Is my child a brat?: See what Playapy Founder, Amy Baez, has to say?
As the number of
children diagnosed in the United States increases each year, so does the
public’s awareness of autism and its symptoms. Sensory processing problems,
also referred to as “sensory issues,” are one of the most common symptoms of
autism. They, however, can be experienced in children without the other
criteria required for an autism diagnosis, which include communication
difficulties, social challenges, and repetitive behaviors.
processing is defined as the way the nervous system receives information from
the senses and interprets it into motor and behavioral responses. Sensory
issues occur when the body has a response that is considered to be outside of
the normal range. For example, a child may be overly sensitive to light and may
not be able to tolerate brightly lit supermarket. This may cause the child to
act out or have “issues.” When a child has responses that seriously affect or
interfere with everyday life, a diagnosis such as Sensory Processing Disorder may
Everybody knows the
five senses of sight, smell, sound, taste, and touch. Yet, sensory input also
can be received from the sense of balance and spatial orientation in movement
(vestibular sense) and the sense of position and strength needed in movement
(proprioceptive sense). When a child is hyper-responsive, that means he or she
demonstrates a low or hyposensitivity. When a child is hypo-responsive, that
means he or she demonstrates a high or hypersensitivity.
Examples of hyposensitivity
Touches people or things excessively or when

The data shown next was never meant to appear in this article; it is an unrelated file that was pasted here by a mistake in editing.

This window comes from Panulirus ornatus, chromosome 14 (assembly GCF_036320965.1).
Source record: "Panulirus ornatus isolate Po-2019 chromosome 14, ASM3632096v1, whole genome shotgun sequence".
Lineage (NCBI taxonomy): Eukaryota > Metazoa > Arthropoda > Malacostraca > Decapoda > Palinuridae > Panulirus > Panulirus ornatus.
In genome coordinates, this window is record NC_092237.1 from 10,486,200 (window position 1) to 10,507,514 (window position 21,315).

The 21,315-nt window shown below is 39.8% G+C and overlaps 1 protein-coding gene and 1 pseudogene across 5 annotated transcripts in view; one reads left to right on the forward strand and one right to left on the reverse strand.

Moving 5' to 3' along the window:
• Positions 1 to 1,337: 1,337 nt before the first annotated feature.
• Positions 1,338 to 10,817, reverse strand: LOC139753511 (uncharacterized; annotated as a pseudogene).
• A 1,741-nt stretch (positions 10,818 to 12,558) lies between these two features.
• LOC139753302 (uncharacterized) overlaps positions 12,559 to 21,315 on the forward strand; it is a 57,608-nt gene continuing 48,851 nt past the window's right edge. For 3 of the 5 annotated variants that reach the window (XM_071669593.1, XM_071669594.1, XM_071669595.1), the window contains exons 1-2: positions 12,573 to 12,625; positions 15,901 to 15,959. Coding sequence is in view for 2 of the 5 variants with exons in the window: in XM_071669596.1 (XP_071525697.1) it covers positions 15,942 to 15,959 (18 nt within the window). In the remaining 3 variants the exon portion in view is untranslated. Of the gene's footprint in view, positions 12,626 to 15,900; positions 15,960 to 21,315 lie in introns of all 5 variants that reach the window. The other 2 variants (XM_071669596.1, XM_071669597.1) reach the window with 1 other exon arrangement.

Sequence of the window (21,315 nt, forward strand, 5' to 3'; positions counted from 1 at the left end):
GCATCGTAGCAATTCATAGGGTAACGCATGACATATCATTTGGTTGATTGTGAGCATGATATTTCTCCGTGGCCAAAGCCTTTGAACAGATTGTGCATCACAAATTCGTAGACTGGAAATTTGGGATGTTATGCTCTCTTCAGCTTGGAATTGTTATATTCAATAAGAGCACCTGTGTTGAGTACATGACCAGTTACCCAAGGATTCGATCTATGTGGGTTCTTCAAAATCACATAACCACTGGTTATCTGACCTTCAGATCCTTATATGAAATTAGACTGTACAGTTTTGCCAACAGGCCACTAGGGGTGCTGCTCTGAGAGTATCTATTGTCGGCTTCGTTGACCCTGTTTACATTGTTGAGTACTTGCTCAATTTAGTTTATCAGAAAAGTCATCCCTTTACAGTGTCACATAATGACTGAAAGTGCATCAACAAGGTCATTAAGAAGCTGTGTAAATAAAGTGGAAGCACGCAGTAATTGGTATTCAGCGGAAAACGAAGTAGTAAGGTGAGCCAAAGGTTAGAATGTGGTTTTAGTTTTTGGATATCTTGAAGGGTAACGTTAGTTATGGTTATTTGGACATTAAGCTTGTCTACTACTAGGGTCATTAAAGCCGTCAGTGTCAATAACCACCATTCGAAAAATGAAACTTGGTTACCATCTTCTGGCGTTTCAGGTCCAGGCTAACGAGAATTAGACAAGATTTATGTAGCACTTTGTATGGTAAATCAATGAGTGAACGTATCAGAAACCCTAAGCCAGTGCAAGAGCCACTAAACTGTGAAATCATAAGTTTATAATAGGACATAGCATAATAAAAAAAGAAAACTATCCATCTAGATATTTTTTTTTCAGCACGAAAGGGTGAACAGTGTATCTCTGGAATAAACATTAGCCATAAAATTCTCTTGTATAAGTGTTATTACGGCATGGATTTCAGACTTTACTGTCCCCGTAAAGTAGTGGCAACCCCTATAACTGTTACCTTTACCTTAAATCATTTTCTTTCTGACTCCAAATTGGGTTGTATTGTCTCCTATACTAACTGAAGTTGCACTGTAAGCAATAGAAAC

Craves movement and/or has difficulty
May harm others by not recognizing his or
her own strength
Does not respond to requests or name being
Examples of hypersensitivity
Easily distracted or annoyed by background
Avoids or is fearful of playground
equipment like swings or monkey bars
Walks on tiptoes or is hesitant to walk on
sand or grass
Very particular about clothing or food textures
therapists (OTs) specialize in helping children regulate the sensory system
through sensory integration therapy. If your child has disruptive sensory
issues, consider consulting with your pediatrician about prescribing an evaluation
with an OT who can create and implement a plan specific to your child. I hope
you find this information helpful. Have a playful day!
Amy Baez, OTR/L, The Smart Play
Amy Baez is a pediatric occupational
therapist, award-winning handwriting author, and founder of Playapy. For more
information about Playapy services and products, visit www.playapy.com or email firstname.lastname@example.org.
It’s summer, and it’s no big
surprise that tempers can rise just as easily as the temperature when children
are hot, tired, and exhausted from the heat. Parents can find themselves in
situations when they feel their blood boiling as well. So it helps to be
mentally prepared for those special moments when your child tests your tolerance.
As a therapist, I have worked with hundreds of children, and I have found that